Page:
National's road charging proposals "wide open to abuse"

The NZ National Party’s proposed user-pays scheme for road users will almost inevitably become a state-controlled mass vehicle surveillance system, says the car review website

Editor Clive Matthew-Wilson, who is also the former editor of a computer magazine, says any system that could reliably charge all vehicle owners for the distance travelled would almost certainly be based on satellite information.

“This is a bureaucrat’s dream. The government simply needs to pass a law requiring that each vehicle is fitted with a Global Positioning System (GPS). This system would then feed your vehicle’s current location to a computer. The computer would then work out how far you’ve travelled and deduct Road User Charges from your bank account.”

“Inevitably, a system of this kind would also become widely used by law enforcement agencies. Doubtless, these agencies would also love having the ability to switch off vehicles without the driver being able to do anything about it.

“Similar systems are already widely used by car dealers in the USA to track vehicles on hire purchase. If the customer stops paying for the hire purchase, the dealer simply uses a remote control to switch off the vehicle, leaving the owner stranded at the side of the road.”

“However, such as system could be easily abused. For example, if a group of known protesters were on their way to a demonstration, the government could simply switch their cars off remotely, so the protesters couldn’t turn up at the event.”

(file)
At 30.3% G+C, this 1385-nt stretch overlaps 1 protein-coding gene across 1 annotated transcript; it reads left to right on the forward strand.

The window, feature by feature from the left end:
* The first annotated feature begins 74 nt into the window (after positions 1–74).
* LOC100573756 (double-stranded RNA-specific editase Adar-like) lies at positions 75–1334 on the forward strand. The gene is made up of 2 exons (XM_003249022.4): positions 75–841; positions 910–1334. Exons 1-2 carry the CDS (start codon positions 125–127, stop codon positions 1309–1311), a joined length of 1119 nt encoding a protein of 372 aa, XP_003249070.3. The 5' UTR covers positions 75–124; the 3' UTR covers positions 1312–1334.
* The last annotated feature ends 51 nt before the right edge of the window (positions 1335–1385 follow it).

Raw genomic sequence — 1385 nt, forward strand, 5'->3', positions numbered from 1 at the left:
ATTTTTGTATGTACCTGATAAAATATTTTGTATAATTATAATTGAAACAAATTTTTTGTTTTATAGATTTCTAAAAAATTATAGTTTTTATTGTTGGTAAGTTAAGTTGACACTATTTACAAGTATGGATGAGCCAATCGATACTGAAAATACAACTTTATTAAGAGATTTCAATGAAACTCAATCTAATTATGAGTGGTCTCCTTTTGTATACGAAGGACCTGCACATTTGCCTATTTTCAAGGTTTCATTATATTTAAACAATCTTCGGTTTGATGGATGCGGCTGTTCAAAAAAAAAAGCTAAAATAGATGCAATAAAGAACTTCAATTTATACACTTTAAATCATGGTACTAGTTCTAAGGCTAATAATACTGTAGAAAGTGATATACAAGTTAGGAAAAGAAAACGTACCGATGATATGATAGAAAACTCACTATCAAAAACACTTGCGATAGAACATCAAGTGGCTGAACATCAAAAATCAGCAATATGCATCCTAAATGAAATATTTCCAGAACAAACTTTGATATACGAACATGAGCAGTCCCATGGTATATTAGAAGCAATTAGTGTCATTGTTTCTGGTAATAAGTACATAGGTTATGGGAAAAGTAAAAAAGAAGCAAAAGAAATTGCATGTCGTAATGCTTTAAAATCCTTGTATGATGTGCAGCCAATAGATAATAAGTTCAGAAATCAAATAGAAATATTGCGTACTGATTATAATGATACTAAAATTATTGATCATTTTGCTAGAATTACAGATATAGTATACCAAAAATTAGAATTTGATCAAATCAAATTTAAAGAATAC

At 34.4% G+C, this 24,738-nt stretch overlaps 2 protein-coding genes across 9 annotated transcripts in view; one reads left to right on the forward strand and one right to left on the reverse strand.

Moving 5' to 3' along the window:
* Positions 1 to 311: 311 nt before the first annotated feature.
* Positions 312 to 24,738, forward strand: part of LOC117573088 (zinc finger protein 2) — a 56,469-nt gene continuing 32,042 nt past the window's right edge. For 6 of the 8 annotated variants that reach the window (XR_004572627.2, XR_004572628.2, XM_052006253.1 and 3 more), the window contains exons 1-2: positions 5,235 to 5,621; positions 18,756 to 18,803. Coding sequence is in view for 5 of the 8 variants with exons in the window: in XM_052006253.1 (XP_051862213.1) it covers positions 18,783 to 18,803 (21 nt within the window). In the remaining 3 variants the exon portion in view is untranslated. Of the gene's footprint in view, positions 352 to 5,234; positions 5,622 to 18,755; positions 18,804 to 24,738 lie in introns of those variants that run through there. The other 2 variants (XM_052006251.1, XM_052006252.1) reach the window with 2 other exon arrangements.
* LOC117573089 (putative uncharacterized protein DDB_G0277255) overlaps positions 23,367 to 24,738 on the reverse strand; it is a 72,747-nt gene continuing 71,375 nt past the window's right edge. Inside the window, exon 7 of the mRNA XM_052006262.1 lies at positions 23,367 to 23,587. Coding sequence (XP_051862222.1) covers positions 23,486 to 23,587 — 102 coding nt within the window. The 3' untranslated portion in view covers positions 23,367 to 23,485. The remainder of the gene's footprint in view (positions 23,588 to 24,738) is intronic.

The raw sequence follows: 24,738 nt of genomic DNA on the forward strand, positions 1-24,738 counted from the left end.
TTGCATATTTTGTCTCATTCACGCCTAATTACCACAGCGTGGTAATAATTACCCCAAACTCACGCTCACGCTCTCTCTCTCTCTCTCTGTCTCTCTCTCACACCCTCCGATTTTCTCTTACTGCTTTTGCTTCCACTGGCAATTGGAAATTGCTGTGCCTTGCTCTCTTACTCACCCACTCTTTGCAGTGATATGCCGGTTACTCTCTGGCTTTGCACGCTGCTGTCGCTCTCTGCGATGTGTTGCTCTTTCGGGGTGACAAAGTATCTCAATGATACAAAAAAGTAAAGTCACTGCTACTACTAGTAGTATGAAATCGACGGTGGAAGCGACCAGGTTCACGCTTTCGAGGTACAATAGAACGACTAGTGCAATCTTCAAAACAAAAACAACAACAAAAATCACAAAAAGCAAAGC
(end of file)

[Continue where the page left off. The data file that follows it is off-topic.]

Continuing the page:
Matthew-Wilson adds:

“This is not some science fiction scenario, this is here and now technology. And, similar technology is already being abused here and now. In case you don’t know, your smartphone is probably tracking your every move and unscrupulous companies are exploiting the data they gather about you. You can solve this problem by leaving your smartphone behind, but you can’t escape from a GPS-based government vehicle tracking system. Such a system will gradually increase the level of surveillance to the point where every single vehicle journey you make is carefully tracked.“

“I, for one, am alarmed at this potential level of surveillance.”

Matthew-Wilson adds that a centralised surveillance system of this kind is also exceedingly vulnerable to hacking and deliberate disruption by foreign powers.

“While satellite technology is currently reliable, GPS satellites will be among the first targets in any international conflict. The government’s eyes in the sky could suddenly be out of action without notice, along with the road user charging system that relies on these satellites.”